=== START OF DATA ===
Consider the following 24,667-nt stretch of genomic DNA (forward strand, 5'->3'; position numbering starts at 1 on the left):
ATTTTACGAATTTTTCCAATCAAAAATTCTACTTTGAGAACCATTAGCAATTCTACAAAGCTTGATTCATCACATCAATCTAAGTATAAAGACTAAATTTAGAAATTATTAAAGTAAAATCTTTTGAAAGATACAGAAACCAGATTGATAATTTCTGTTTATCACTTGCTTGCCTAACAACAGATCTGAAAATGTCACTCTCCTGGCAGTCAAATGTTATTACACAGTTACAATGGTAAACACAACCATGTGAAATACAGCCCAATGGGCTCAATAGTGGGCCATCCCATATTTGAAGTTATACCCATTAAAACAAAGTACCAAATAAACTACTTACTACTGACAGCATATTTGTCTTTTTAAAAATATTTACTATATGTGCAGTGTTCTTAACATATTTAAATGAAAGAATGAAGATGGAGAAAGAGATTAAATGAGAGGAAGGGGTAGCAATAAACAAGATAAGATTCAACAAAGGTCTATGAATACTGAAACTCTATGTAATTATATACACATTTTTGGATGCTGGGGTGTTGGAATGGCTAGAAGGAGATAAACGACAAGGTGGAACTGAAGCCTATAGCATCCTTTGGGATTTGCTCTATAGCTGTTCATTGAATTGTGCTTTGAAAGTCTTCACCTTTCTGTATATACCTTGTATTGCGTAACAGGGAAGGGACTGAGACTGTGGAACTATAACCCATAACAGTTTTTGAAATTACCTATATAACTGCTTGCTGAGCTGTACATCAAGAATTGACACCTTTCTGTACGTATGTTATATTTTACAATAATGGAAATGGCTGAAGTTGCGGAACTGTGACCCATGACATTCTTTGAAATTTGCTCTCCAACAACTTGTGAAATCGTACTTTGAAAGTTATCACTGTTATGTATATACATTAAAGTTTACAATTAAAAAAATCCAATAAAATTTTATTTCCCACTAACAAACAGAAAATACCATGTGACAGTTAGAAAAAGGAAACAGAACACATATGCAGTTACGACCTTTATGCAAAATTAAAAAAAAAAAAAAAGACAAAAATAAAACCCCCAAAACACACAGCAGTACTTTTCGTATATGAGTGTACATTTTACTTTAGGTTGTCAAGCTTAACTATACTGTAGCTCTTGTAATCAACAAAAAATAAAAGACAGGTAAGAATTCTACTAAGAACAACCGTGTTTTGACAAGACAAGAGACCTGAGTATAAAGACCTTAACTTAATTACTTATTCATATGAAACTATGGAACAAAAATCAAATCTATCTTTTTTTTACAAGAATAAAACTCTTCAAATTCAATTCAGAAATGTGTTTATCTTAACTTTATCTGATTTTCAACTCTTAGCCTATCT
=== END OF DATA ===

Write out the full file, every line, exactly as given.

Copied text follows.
Consider the following 24,667-nt stretch of genomic DNA (forward strand, 5'->3'; position numbering starts at 1 on the left):
ATTTTACGAATTTTTCCAATCAAAAATTCTACTTTGAGAACCATTAGCAATTCTACAAAGCTTGATTCATCACATCAATCTAAGTATAAAGACTAAATTTAGAAATTATTAAAGTAAAATCTTTTGAAAGATACAGAAACCAGATTGATAATTTCTGTTTATCACTTGCTTGCCTAACAACAGATCTGAAAATGTCACTCTCCTGGCAGTCAAATGTTATTACACAGTTACAATGGTAAACACAACCATGTGAAATACAGCCCAATGGGCTCAATAGTGGGCCATCCCATATTTGAAGTTATACCCATTAAAACAAAGTACCAAATAAACTACTTACTACTGACAGCATATTTGTCTTTTTAAAAATATTTACTATATGTGCAGTGTTCTTAACATATTTAAATGAAAGAATGAAGATGGAGAAAGAGATTAAATGAGAGGAAGGGGTAGCAATAAACAAGATAAGATTCAACAAAGGTCTATGAATACTGAAACTCTATGTAATTATATACACATTTTTGGATGCTGGGGTGTTGGAATGGCTAGAAGGAGATAAACGACAAGGTGGAACTGAAGCCTATAGCATCCTTTGGGATTTGCTCTATAGCTGTTCATTGAATTGTGCTTTGAAAGTCTTCACCTTTCTGTATATACCTTGTATTGCGTAACAGGGAAGGGACTGAGACTGTGGAACTATAACCCATAACAGTTTTTGAAATTACCTATATAACTGCTTGCTGAGCTGTACATCAAGAATTGACACCTTTCTGTACGTATGTTATATTTTACAATAATGGAAATGGCTGAAGTTGCGGAACTGTGACCCATGACATTCTTTGAAATTTGCTCTCCAACAACTTGTGAAATCGTACTTTGAAAGTTATCACTGTTATGTATATACATTAAAGTTTACAATTAAAAAAATCCAATAAAATTTTATTTCCCACTAACAAACAGAAAATACCATGTGACAGTTAGAAAAAGGAAACAGAACACATATGCAGTTACGACCTTTATGCAAAATTAAAAAAAAAAAAAAAGACAAAAATAAAACCCCCAAAACACACAGCAGTACTTTTCGTATATGAGTGTACATTTTACTTTAGGTTGTCAAGCTTAACTATACTGTAGCTCTTGTAATCAACAAAAAATAAAAGACAGGTAAGAATTCTACTAAGAACAACCGTGTTTTGACAAGACAAGAGACCTGAGTATAAAGACCTTAACTTAATTACTTATTCATATGAAACTATGGAACAAAAATCAAATCTATCTTTTTTTTACAAGAATAAAACTCTTCAAATTCAATTCAGAAATGTGTTTATCTTAACTTTATCTGATTTTCAACTCTTAGCCTATCT